The father foresees the limits of his authority long beforehand, and when the time arrives he surrenders it without a struggle: the son looks forward to the exact period at which he will be his own master; and he enters upon his freedom without precipitation and without effort, as a possession which is his own and which no one seeks to wrest from him (Alexis de Tocqueville: Democracy in America – Volume 2, p. 155).

Though I do not completely agree that the crisis of parental authority is only a consequence of the political system, it can be seen that the pattern of development which Tocqueville “photographed” in 1835 has steadily progressed until today. The right to be independent and to make one’s own decisions have been part of my own education. I believe that most Western parents accept the principle that they must let their children decide for themselves.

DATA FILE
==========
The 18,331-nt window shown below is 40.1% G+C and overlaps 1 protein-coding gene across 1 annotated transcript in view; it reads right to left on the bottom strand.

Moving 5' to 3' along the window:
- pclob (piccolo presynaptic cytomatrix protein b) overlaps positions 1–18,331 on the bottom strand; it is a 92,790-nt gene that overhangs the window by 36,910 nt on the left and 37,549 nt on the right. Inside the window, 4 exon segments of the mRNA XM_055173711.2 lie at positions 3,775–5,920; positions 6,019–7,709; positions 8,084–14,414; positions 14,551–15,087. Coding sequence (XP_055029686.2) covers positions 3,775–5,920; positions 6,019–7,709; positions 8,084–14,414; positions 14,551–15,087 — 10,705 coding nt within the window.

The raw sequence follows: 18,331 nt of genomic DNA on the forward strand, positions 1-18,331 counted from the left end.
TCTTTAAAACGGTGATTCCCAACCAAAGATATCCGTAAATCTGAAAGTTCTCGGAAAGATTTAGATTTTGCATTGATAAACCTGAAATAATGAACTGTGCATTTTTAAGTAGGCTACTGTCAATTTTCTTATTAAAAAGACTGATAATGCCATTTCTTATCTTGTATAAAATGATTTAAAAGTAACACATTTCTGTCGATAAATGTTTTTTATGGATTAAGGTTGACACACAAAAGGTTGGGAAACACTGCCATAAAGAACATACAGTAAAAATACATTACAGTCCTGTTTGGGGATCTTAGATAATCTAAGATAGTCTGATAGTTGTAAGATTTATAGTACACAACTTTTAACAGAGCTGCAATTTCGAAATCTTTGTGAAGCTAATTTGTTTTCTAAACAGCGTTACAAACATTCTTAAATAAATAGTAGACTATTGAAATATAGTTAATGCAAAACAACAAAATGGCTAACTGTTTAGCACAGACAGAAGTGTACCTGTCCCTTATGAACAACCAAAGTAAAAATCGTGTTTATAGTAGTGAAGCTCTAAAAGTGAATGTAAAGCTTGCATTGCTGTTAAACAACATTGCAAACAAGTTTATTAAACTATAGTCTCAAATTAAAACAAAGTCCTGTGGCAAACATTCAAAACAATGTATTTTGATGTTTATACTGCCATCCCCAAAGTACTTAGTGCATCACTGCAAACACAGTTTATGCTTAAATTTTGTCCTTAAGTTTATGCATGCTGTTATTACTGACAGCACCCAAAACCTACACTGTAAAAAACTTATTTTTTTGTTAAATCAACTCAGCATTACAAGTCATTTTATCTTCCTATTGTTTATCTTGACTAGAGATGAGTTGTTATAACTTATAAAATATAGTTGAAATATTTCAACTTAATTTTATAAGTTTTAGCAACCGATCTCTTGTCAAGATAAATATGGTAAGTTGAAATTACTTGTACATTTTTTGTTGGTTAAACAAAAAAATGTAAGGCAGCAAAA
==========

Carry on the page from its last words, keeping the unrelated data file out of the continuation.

Children would not accept the parental imperative anyway. Whatever principles parents may regard as true, children would question the authority of a duty that cannot be explained in universal terms.

Here lies the major difference between the notion of marriage in East and West. The influence of social standards, upon which the authority of parents is based, are not (generally speaking) questioned by children. Social standards permeate education and expectations so much, that it is truly hard to challenge them without getting the feeling of being alone and risking to be seen as a loser. The power of tradition resides in the fact that its guidance offers an apparently certain way of dealing with important decisions. It is therefore the attempt to avoid the risk of responsibility and failure, and let external influence relieve from this burden. Yet it gives people another burden: that of the constant fight between mind and heart, between the wisdom of common practices and opinions which appeal to the mind, and the voice coming from the heart.